• * 1867 , Frederick William Robinson, No Man's Friend , Harper & Brothers, page 91:
  • “ I was grateful to you for giving him a year’s schooling—where he shined' at it—and for putting him as a clerk in your counting-house, where he ' shined still more.”
  • * '>citation
  • It prompted an exchange of substitutions as Jermain Defoe replaced Palacios and Javier Hernandez came on for Berbatov, who had failed to shine against his former club.
  • To be effulgent in splendour or beauty.
  • * Spenser
  • So proud she shined in her princely state.
  • * Alexander Pope
  • Once brightest shined this child of heat and air.
  • To be eminent, conspicuous, or distinguished; to exhibit brilliant intellectual powers.
  • * Jonathan Swift
  • Few are qualified to shine in company; but it in most men's power to be agreeable.
  • To be immediately apparent.
  • To create light with (a flashlight, lamp, torch, or similar).
  • * 2007 , David Lynn Goleman, Legend: An Event Group Thriller , St. Martin’s Press (2008), ISBN 978-0-312-94595-7, page 318:
  • As Jenks shined the large spotlight on the water, he saw a few bubbles and four long wakes leading away from an expanding circle of blood.
  • To cause to shine, as a light.
  • * (Francis Bacon)
  • He [God] doth not rain wealth, nor shine honour and virtues, upon men equally.
  • (US) To make bright; to cause to shine by reflected light.
  • (Bartlett)
    Synonyms
    * (to emit light) beam, glow, radiate * (to reflect light) gleam, glint, glisten, glitter, reflect * (to distinguish oneself) excel * (to make smooth and shiny by rubbing) wax, buff, polish, furbish, burnish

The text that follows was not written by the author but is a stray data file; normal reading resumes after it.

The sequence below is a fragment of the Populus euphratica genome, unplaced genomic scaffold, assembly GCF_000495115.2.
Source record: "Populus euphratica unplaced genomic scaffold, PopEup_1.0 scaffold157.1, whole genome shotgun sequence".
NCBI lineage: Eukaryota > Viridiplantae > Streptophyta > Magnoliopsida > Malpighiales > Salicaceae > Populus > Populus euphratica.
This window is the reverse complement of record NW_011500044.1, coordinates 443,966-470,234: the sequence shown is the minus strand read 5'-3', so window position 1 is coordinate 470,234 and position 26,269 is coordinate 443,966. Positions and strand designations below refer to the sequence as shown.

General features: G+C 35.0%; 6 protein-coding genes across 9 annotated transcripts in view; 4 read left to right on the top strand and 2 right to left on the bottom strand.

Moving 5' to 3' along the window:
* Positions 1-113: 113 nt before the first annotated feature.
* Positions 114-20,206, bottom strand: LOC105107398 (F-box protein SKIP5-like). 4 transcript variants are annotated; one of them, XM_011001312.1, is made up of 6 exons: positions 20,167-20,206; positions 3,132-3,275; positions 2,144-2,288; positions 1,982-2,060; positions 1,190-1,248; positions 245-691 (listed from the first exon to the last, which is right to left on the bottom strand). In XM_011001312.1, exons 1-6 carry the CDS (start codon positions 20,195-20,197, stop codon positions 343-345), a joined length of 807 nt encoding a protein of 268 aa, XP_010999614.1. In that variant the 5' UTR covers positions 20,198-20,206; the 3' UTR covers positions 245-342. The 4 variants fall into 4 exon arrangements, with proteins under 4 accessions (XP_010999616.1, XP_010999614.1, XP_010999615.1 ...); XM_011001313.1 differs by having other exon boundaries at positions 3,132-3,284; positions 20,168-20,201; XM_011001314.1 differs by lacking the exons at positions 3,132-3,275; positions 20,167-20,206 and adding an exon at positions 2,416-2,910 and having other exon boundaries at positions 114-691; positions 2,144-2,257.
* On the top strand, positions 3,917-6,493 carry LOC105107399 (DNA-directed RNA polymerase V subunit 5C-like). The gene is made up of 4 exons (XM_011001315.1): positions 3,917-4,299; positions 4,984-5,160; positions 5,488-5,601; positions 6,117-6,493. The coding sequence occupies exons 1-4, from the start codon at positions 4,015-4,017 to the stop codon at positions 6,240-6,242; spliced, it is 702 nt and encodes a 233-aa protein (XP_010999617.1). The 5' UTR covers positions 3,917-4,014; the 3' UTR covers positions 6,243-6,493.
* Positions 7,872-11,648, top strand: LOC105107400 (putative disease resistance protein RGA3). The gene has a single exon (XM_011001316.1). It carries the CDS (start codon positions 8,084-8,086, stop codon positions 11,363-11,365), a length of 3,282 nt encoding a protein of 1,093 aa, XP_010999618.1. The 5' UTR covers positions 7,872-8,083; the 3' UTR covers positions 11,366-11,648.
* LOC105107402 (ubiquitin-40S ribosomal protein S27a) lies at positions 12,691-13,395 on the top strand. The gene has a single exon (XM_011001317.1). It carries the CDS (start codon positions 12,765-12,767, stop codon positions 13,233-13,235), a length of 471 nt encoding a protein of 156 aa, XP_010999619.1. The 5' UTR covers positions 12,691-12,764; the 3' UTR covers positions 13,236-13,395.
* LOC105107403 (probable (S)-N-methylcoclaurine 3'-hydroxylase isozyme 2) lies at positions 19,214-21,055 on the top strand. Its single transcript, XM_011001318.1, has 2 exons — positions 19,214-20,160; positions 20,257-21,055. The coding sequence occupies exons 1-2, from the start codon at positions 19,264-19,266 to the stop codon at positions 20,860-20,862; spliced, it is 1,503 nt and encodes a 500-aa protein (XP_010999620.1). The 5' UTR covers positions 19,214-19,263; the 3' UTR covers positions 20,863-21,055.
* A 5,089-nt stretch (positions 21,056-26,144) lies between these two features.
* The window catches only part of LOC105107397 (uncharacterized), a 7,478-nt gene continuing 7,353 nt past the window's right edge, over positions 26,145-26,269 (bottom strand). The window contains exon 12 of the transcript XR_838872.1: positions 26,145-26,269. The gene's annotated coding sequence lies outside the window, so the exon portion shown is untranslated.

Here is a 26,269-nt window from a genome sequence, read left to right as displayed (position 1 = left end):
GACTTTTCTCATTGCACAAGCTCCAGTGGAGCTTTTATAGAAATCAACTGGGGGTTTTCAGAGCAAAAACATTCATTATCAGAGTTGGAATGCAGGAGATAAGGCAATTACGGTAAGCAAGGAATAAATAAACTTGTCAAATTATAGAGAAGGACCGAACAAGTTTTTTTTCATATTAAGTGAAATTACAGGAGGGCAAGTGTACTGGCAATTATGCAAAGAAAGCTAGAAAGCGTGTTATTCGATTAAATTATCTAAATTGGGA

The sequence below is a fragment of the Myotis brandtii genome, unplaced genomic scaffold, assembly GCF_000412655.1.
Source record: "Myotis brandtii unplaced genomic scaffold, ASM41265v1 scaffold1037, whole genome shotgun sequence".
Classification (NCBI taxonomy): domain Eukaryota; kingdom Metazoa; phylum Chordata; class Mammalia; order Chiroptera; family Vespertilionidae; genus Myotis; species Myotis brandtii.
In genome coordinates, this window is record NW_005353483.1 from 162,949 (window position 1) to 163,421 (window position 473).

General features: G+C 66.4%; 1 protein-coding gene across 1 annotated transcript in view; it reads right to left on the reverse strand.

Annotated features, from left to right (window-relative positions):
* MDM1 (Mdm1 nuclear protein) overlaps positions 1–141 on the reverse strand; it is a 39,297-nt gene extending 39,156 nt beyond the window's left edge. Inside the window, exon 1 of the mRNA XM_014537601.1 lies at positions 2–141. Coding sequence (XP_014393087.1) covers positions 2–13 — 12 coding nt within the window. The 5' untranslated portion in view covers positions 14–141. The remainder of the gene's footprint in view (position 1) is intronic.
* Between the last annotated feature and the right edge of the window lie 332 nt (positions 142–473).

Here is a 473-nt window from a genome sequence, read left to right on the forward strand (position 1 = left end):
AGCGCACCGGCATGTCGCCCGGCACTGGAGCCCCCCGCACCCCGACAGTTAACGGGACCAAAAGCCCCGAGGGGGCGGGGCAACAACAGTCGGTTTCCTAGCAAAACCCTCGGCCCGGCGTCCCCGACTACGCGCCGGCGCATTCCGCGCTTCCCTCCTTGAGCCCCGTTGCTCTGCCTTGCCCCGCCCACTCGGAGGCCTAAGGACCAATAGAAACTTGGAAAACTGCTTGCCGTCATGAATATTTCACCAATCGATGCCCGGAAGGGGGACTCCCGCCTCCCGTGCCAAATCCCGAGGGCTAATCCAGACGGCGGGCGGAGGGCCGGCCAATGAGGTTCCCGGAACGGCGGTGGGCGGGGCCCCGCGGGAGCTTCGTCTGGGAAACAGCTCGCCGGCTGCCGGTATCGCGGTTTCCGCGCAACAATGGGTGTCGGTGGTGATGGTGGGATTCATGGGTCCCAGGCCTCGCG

Coordinate terms
    * (to emit light) beam, flash, glare, glimmer, shimmer, twinkle
    Derived terms
    * beshine * rise and shine * take a shine to

    Noun

    (-)
  • Brightness from a source of light.
  • * Nathaniel Hawthorne
  • the distant shine of the celestial city
  • Brightness from reflected light.
  • Excellence in quality or appearance.
  • Shoeshine.
  • Sunshine.
  • * Dryden
  • be it fair or foul, or rain or shine
  • (slang) Moonshine.
  • (cricket) The amount of shininess on a cricket ball, or on each side of the ball.
  • (slang) A liking for a person; a fancy.
  • She's certainly taken a shine to you.
  • (archaic, slang) A caper; an antic; a row.
  • Synonyms
    * (brightness from a source of light) effulgence, radiance, radiancy, refulgence, refulgency * (brightness from reflected light) luster * (excellence in quality or appearance) brilliance, splendor * (shoeshine) See shoeshine * (sunshine) See sunshine * See moonshine
    Derived terms
    * come rain or shine * fireshine * shimmer * shiner * shininess * shiny * spitshine

    Etymology 2

    From the noun (shine), or perhaps continuing (etyl) schinen (preterite schinede, past participle schined), from (etyl) .

    Verb

    (shin)
  • To cause (something) to shine; put a shine on (something); polish (something).
  • He shined my shoes until they were polished smooth and gleaming.
  • (cricket) To polish a cricket ball using saliva and one’s clothing.
  • Synonyms
    * (to polish) polish, smooth, smoothen